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Going Green Begins at Home

Straw, soil and compost are Mike Furbish’s building blocks

For a man’s house is his castle,
et domussua cuique tutissimum refugium.

–Sir Edward Coke’s Third Institute: 1644.

Yes, our house is our castle — but do we really want a castle? Aren’t they big, damp, chilly, costly to maintain with big lawns and gardens and all the rooms full of cobwebs?

We can have our castles without all their costly and time-consuming woes. Think small; think green as in green house — though not the traditional greenhouse where one tends plants and flowers.

I’m referring to green houses, houses designed to be green though not necessarily in color and certainly not of all glass. As many citizens take up arms to fight global warming, energy-efficient green houses are in vogue. The fight against global warming begins in the home, and it involves more than changing from incandescent light bulbs to the fluorescent variety and raising the thermostat in summer and lowering it in winter.

Global warming has dire consequences should we lose the fight, so this is an all-out war, in which growing numbers of citizens are becoming increasingly aware.

Snooze and we all lose.

As you take your place in this war, home is the logical place to prepare for battle. What can you do? Green your house. It might not be as costly as you fear. If it is, consequent savings can or will offset the original outlay.

This is no guarantee it will be easy. Government tells us to think green but doesn’t necessarily make it easy when it comes to permits and financing. That’s how Mike Furbish of Pasadena in North County got in to the green house business as Furbish Co. Sustainable Building of Baltimore.

Mike Furbish Builds in Straw

Mike, 50, was not a bonafide greenie. He became one when he purchased an old farm property for a residence. The farmhouse could not reasonably be converted into modern living quarters, so he started from scratch. He tore the building down and decided to build responsibly.

But bureaucracy didn’t give a green light, not to a house of straw with composting toilet and living roof. Those who issued county permits remembered it didn’t take many huffs and puffs for the wolf of Three Little Pigs fame to blow the straw house down. It took some doing before the house of straw was okayed.

Once straw became a home to the Furbishes, Mike remembered all the nitpicking in permits and the dealing with banks. Mike figured there was a demand for “something not yet available on the market.” Presto: the Furbish Co., commercial and residential.

When I questioned houses of straw, on came the sales pitch. I was quickly informed the encased straw is stacked in tightly packed bales, basically not flammable and strong as steel. No wolf could blow them down with all the huffs and puffs in the world — and they have inherent insulation equal to anything on the market. Moreover, they don’t have the phantom leaks associated with many houses, little openings that let cold or hot air in.

The living roof I like best of all. Imagine flowers and plants atop the house. They handily outdo the picturesque thatched roofs of Shakespeare’s era — though I wonder about climbing a ladder to weed and tend the garden. Usually four inches of soil is placed atop the house, enough so the plants can thrive. In summer there’s a roof akin to the colorful and legendary coat of David. It cools the house as well, and there’s all that insulation to keep the house warm.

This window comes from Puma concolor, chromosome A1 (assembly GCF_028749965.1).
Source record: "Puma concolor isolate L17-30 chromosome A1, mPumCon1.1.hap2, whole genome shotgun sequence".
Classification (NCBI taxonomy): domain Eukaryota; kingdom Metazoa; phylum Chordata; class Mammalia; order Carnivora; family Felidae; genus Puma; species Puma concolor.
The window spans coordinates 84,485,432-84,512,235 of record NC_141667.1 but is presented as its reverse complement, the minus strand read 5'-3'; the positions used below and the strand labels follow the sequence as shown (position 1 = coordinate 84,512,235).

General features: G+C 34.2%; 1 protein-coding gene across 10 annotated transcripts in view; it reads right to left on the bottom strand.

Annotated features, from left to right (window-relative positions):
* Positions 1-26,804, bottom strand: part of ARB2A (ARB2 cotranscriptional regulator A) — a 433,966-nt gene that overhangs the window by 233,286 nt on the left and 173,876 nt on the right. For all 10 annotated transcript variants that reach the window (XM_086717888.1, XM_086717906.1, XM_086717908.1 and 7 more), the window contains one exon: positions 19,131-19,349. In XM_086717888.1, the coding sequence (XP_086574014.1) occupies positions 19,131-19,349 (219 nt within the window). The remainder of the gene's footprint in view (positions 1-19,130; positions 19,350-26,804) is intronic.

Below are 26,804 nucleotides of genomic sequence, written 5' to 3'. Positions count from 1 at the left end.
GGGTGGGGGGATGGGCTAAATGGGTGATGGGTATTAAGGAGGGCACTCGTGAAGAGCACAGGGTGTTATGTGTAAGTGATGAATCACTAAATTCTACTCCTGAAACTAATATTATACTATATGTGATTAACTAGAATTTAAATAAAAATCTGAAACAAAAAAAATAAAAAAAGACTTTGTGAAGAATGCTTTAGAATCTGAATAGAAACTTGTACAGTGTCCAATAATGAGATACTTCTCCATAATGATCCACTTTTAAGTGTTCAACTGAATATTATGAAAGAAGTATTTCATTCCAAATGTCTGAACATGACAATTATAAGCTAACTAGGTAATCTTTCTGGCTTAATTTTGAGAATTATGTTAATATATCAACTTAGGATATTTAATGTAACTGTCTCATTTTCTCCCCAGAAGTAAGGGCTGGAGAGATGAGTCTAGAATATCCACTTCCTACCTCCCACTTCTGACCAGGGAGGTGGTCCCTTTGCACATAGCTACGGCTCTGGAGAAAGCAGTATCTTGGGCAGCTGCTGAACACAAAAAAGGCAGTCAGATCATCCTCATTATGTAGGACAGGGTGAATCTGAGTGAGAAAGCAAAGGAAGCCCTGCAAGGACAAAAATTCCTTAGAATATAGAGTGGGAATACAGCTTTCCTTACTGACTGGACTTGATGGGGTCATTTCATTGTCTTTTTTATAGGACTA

From lawn level, neighbors and passersby can’t judge how good a gardener you are by detecting weeds amidst the drought-resistant planting. You might want to plant some tomatoes and peppers up there where the sun shines best. Adding practically to aesthetics, green roofs retain 65 percent of all rainfall, making much less runoff to the Chesapeake Bay and its tributaries. Greenery makes for green houses.

Going Green

In going all-out green, one can face the dilemma of choices. Thus far, roof solar panels have been preferred. But what happens when a house is surrounded by trees with cooling shade in summer and windbreakers in winter? Solar panels produce best in bright sunlight, so the trees have to go, which means more permits and hassles. Going green means much planning and every situation is different, Mike says.

Among the first things to be considered is the layout of the house; the long side should run east to west, better to capture the heat of the sun. And don’t overlook awnings of old for coolness in summer.

Composting toilets I’ve seen only once, in the Merrill building Chesapeake Bay Foundation calls its home in Annapolis. No flushing means less water consumed as well as less discharge headed for the Chesapeake. Not much fuss with them, Mike says; they must be emptied only a couple of times a month.

That’s much easier than in the good old days of flushless toilets, when every several years or more it was shoveling out the Chic Sales, or digging a big new hole and moving the outhouse to start all over again. There’s also the advantage of answering nature’s call in a warm house, no need to run outside barefoot in the cold of winter in a nightshirt.

Enough said.

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